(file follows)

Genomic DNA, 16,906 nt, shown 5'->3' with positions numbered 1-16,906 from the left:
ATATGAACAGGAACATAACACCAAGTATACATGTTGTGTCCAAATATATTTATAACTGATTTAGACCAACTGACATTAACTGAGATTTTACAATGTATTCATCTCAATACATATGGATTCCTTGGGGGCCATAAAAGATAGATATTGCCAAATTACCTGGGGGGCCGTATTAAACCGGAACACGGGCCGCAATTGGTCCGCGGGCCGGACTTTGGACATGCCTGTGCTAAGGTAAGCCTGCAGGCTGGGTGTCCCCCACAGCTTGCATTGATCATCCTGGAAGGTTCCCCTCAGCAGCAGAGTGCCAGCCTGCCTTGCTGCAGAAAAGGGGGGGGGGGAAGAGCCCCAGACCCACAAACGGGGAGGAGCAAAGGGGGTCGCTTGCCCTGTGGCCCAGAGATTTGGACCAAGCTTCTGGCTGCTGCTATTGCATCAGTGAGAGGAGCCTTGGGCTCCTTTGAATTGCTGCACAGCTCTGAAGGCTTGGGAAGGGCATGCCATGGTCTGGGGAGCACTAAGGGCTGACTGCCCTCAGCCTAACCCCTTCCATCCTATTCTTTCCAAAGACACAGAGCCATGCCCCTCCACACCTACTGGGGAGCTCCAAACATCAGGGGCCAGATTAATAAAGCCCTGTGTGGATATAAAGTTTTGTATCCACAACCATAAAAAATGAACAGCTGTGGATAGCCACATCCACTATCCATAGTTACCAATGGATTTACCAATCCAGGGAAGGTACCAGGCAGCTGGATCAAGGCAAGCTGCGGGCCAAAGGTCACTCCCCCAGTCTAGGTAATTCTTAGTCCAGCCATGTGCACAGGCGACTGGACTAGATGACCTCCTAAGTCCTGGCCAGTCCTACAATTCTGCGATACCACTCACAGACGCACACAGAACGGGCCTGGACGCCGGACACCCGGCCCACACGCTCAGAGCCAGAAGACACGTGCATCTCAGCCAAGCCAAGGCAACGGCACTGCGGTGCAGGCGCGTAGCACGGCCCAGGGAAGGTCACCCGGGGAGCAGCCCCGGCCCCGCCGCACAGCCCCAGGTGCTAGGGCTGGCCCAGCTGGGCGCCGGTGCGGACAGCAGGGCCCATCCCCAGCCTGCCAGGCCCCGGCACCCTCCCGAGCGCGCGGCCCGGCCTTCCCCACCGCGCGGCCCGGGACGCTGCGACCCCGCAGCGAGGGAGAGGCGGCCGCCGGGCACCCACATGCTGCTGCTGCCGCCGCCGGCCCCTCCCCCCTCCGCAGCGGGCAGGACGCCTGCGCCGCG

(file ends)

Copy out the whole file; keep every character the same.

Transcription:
Genomic DNA, 16,906 nt, shown 5'->3' with positions numbered 1-16,906 from the left:
ATATGAACAGGAACATAACACCAAGTATACATGTTGTGTCCAAATATATTTATAACTGATTTAGACCAACTGACATTAACTGAGATTTTACAATGTATTCATCTCAATACATATGGATTCCTTGGGGGCCATAAAAGATAGATATTGCCAAATTACCTGGGGGGCCGTATTAAACCGGAACACGGGCCGCAATTGGTCCGCGGGCCGGACTTTGGACATGCCTGTGCTAAGGTAAGCCTGCAGGCTGGGTGTCCCCCACAGCTTGCATTGATCATCCTGGAAGGTTCCCCTCAGCAGCAGAGTGCCAGCCTGCCTTGCTGCAGAAAAGGGGGGGGGGGAAGAGCCCCAGACCCACAAACGGGGAGGAGCAAAGGGGGTCGCTTGCCCTGTGGCCCAGAGATTTGGACCAAGCTTCTGGCTGCTGCTATTGCATCAGTGAGAGGAGCCTTGGGCTCCTTTGAATTGCTGCACAGCTCTGAAGGCTTGGGAAGGGCATGCCATGGTCTGGGGAGCACTAAGGGCTGACTGCCCTCAGCCTAACCCCTTCCATCCTATTCTTTCCAAAGACACAGAGCCATGCCCCTCCACACCTACTGGGGAGCTCCAAACATCAGGGGCCAGATTAATAAAGCCCTGTGTGGATATAAAGTTTTGTATCCACAACCATAAAAAATGAACAGCTGTGGATAGCCACATCCACTATCCATAGTTACCAATGGATTTACCAATCCAGGGAAGGTACCAGGCAGCTGGATCAAGGCAAGCTGCGGGCCAAAGGTCACTCCCCCAGTCTAGGTAATTCTTAGTCCAGCCATGTGCACAGGCGACTGGACTAGATGACCTCCTAAGTCCTGGCCAGTCCTACAATTCTGCGATACCACTCACAGACGCACACAGAACGGGCCTGGACGCCGGACACCCGGCCCACACGCTCAGAGCCAGAAGACACGTGCATCTCAGCCAAGCCAAGGCAACGGCACTGCGGTGCAGGCGCGTAGCACGGCCCAGGGAAGGTCACCCGGGGAGCAGCCCCGGCCCCGCCGCACAGCCCCAGGTGCTAGGGCTGGCCCAGCTGGGCGCCGGTGCGGACAGCAGGGCCCATCCCCAGCCTGCCAGGCCCCGGCACCCTCCCGAGCGCGCGGCCCGGCCTTCCCCACCGCGCGGCCCGGGACGCTGCGACCCCGCAGCGAGGGAGAGGCGGCCGCCGGGCACCCACATGCTGCTGCTGCCGCCGCCGGCCCCTCCCCCCTCCGCAGCGGGCAGGACGCCTGCGCCGCG